Many “shocked” by the Bazooka yesterday have been asking us about what actually happened yesterday? Simply put, we got a coordinated response by the central banks, in order to prevent the crisis. This will not help the debt burden and the economy of the EZ. After the Lehman collapse, nobody wants to see the same scenario again. Therefore the move yesterday should be seen as short term help so banks can continue to lend to each other. The Guardian has put together a set of Q&A explaining some of the action yesterday. Click here.
Further reading on the central banks bonanza by the Economist;
As you know, the ECB’s monetary policy is constantly guided by the goal of maintaining price stability in the euro area over the medium term. And when I say this, I mean price stability in either direction. This applies to both the setting of official interest rates and the implementation of non-standard measures.
This autumn, tensions in financial markets have intensified again with very adverse effects on financing conditions and confidence. Downside risks to the economic outlook have increased. The weaker degree of activity is moderating price, cost and wage pressures. It is in this context that the ECB decided to reduce its key interest rates by 25 basis points in early November 2011.
Dysfunctional government bond markets in several euro area countries hamper the single monetary policy because the way this policy is transmitted to the real economy depends also on the conditions of the bond markets in the various countries. An impaired transmission mechanism for monetary policy has a damaging impact on the availability and price of credit to firms and households.
This is the very important monetary policy reason for the ECB’s non-standard measures. But of course, such interventions can only be limited. Governments must – individually and collectively – restore their credibility vis-à-vis financial markets.
Tensions in sovereign bond markets have been accompanied by stress in the banking sector given the financial interlinkages between governments and banks. The ECB has taken several measures in 2010 and 2011 to ensure that banks continue to have access to funding sources. This has enabled them to continue lending to firms and households.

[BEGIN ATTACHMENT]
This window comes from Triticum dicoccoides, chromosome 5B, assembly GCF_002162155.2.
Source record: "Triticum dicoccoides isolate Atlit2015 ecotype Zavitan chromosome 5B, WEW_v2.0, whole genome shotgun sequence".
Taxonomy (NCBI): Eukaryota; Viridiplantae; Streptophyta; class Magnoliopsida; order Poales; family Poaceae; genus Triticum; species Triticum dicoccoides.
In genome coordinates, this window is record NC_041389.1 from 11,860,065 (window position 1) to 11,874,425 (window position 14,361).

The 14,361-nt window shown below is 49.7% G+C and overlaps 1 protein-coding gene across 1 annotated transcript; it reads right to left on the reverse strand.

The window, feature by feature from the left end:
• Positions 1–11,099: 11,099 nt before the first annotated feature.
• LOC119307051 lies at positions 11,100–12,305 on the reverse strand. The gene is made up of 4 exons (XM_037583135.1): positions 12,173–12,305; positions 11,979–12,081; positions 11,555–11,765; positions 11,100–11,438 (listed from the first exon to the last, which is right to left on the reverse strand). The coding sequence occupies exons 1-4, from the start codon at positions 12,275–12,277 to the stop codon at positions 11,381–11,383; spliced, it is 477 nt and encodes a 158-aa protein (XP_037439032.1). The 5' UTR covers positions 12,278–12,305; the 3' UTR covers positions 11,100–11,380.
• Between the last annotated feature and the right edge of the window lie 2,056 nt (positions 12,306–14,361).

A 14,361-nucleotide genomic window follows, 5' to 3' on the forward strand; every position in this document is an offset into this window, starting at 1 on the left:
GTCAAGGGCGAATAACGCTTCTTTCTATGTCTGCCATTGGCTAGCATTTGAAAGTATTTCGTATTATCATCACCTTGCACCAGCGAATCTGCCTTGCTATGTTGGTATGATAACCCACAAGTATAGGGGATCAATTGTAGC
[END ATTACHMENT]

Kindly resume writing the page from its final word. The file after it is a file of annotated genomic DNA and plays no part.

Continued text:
China’s manufacturing sector contracted in November, marking the first decline since February 2009, the FT reports. The official purchasing managers’ index (PMI) fell to 49.0 in November from 50.4 in October, http://ftalphaville.ft.com/thecut/2011/12/01/774641/china-pmis-go-negative/
Asian markets retained their gains on Thursday on the back of the previous day’s central bank liquidity moves, despite poor manufacturing data from China. The wave of central bank action around the world to avert a liquidity crisis cheered financial markets on Wednesday but highlighted the depth of international concern about possible economic turmoil in Europe,http://ftalphaville.ft.com/thecut/2011/12/01/774701/markets-remain-bouyant-on-liquidity-move/
Zynga, the fast-growing online game maker, plans to value itself at as much as $10 billion in its forthcoming IPO, says NYT Dealbook, citing two people briefed on the matter. The company plans to file an amended prospectus on Friday with an estimated price range of about $8 to $10 a share, http://ftalphaville.ft.com/thecut/2011/12/01/775001/zynga-said-to-seek-10bn-ipo-valuation/
Japan’s two biggest carmakers warned that the record strength of the yen could drive more car manufacturing overseas and called for more aggressive official intervention to push the currency lower, reports the FT. http://ftalphaville.ft.com/thecut/2011/11/30/774551/toyota-and-nissan-call-for-more-action-on-yen/